SRS I'm spilling out all my career/life direction uncertainty dilemmas in this thread.

Discussion in 'On Topic' started by CrispyGame, Dec 13, 2008.

  1. CrispyGame

    CrispyGame Stop staring at my avatar.

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    First of all, I may seem like I'm about to ask a lot of questions that lead to other questions that may not lead to anywhere, but take that as an indication of how lost I feel.

    I'm 22 and I just graduated from a good public university with a degree in Accounting. I have a great GPA (3.5, not counting a 3.8 in junior college), but I honestly feel like that's all I have to show for it. When I wasn't in class, I was either studying, online or playing Xbox (I wasn't much of a partier). And I was also in the accounting club, but virtually everyone else in the major was anyway. I'd also go to the annual 'networking' events, but I've always been very nervous and just probably came off as uninteresting (not necessarily poorly, but not standing out much either), and every firm just regurgitated the (same) process of applying through the career center. Managed to get about 10 interviews while still a student, and except for the few that threw the hardball questions the whole time, they all seemed to go well. I got rejected from second interviews from all but one firm, and I thought that second one went nearly PERFECT; I even heard positive reassurance midway throughout. Heartbreakingly rejected. After having graduated this August, I've managed only one interview after dozens of resume sendings. Passed the phone interview, went in-person, thought that went well, rejected. I've even been to a few staffing agencies, including another branch of the same one I got my only two-months of (clerk-level) accounting experience through, just to be told that there were no jobs for someone with my limited experience, though admittedly blaming it on the economy.

    Now if I ended my post here with a reflectionary question or two, I'm sure this thread would mostly be about interview preparation. But now here's where this thread will probably split off into many tangents.

    1) My life experience is quite limited, and of what's there, I can't remember or conjure it up in a useful way. All I really have to show on my resume was about two months of low-grunt-level accounting work that a high school graduate could do (though this was after my junior year so I hadn't gotten my degree yet), with really no sense of accomplishment and a vague feeling that one of their clients didn't like me for some extremely minor reason, though I may be exaggerating there. I also had two years' worth of being a cashier at Home Depot, but I've forgotten many noteworthy experiences from there that could be used to answer a behaviorial question. Even though I was one of their favorite cashiers, I never got to progress into a leadership role because of scheduling incompatibility, and when I was finally able to work full-time, I was about to leave anyway. The only real leadership experience I've had was moderating a forum, but frankly, I think I was a crappy leader. I just wanted to lock threads. :evil: The point of it is, the only significant accomplishment I can think of is graduating college with the GPA I did, but that'd just be kind of 'blah'. And I did get merit badges at Home Depot, but that's really it. I feel book-smart, but I feel so deficient in "street-smarts" that I don't feel any good coming out of it. I don't feel like I have very much to show for my 22 years here, and I wonder how I'm supposed to differentiate myself to appear the best when I realistically only seem average/mediocre.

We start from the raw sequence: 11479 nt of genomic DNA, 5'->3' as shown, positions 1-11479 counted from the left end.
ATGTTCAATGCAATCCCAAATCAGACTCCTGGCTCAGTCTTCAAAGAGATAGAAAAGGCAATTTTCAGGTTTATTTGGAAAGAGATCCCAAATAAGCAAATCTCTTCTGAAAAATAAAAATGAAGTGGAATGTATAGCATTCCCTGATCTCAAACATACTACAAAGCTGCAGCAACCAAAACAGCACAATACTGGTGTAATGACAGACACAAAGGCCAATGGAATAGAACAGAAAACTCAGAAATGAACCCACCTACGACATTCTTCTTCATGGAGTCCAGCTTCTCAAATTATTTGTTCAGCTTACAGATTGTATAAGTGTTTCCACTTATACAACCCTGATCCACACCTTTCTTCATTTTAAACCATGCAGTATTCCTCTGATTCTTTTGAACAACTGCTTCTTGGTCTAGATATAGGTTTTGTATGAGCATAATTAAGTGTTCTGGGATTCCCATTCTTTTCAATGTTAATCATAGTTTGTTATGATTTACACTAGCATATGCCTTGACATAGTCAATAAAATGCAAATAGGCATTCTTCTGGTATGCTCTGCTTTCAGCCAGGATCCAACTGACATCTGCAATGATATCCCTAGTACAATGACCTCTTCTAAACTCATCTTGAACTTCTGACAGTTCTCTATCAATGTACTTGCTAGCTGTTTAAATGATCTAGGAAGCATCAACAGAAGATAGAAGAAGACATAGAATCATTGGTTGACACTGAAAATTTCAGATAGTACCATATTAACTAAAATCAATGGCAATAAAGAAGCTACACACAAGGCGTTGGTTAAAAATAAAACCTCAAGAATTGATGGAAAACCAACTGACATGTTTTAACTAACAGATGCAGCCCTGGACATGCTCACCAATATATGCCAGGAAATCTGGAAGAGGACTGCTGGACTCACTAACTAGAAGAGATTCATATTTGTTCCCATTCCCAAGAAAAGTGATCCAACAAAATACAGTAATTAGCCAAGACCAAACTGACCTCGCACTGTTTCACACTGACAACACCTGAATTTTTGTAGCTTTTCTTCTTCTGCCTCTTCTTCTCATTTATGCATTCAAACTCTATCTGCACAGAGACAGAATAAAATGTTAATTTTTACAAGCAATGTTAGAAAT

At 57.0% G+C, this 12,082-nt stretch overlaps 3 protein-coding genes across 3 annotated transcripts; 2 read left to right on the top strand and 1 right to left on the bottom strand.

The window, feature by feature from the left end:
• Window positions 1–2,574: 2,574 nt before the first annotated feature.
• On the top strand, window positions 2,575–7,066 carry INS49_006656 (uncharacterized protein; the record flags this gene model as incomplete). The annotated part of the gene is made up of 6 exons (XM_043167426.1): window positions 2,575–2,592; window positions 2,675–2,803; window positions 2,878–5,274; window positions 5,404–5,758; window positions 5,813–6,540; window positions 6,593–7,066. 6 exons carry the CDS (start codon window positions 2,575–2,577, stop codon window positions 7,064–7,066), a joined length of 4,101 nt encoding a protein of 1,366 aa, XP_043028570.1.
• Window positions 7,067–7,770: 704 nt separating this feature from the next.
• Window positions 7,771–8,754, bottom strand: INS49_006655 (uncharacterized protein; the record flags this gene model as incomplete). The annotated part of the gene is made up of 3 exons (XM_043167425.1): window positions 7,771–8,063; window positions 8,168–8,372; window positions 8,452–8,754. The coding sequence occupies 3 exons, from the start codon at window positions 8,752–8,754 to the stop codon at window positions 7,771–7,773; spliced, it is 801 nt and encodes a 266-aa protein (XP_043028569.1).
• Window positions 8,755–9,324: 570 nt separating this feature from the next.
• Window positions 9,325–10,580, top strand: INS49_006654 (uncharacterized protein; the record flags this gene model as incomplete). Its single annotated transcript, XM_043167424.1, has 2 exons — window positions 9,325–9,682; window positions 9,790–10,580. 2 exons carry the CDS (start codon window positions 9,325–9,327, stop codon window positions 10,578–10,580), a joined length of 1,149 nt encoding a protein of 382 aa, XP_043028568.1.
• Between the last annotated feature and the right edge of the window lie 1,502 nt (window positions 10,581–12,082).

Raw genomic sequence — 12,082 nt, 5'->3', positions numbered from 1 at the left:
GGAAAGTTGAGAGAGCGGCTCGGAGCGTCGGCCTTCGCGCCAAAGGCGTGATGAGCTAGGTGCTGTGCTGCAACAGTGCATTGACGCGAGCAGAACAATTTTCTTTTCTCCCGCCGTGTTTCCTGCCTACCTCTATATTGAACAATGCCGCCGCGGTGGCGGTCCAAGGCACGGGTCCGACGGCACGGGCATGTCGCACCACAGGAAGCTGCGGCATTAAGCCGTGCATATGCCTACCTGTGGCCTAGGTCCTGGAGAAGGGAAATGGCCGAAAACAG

2) I don't know if I want to pursue accounting anymore. A friend once told me, in the context of job rejections, that things usually happen for a reason - i.e. it's not because I sucked the interview hardcore, but that maybe I wasn't meant to work in this field. Most of those 10 on-campus interviews were for CPA firm auditing, but that was before I had taken a class on it, and under the guise that everyone basically started in auditing anyway. I took the auditing class later, and quickly found out that I was just not interested in it at all, so I felt a little better about the rejections in retrospect, and though I sort of liked tax and cost accounting, my confidence level has just taken such a beating that I'm, at best, indifferent about pursuing this career further. Although I do plan to take the CPA exam, I'm only doing so because a family member has agreed to pay the $800 fee to take it as a gift, and had I had to come up with the money myself at this point, I'd most likely not do it, which does leave me feeling quite bad about it. What's that? Family member? A CPA? Surely this must mean...

    3) People say it's always "who you know", but I don't feel like I know anyone that could really benefit me. I've just always been real shy and introverted. I've already spoke with him regarding job leads that his associates would know of. There are none. And I don't know anyone else that can benefit me. My other family members are in fields that don't interest me. My friends' employers (if they are employed) just aren't hiring. And I never really developed a lot of connections in school. In fact, as irrational as it sounds, I've even started fearing them because of their job successes. Somehow, me and this girl in class started chatting on a normal basis (though I will mention that I've never had, nor was ever looking for a significant other, but that'd be for another thread). Then (and this was before, but not why, I started getting apathetic) I found out she got hired on by one of the Big 4, and for some reason, I just stopped talking to her. We were pulling the same grades, but I just couldn't talk to her, for fear of inferiority complex.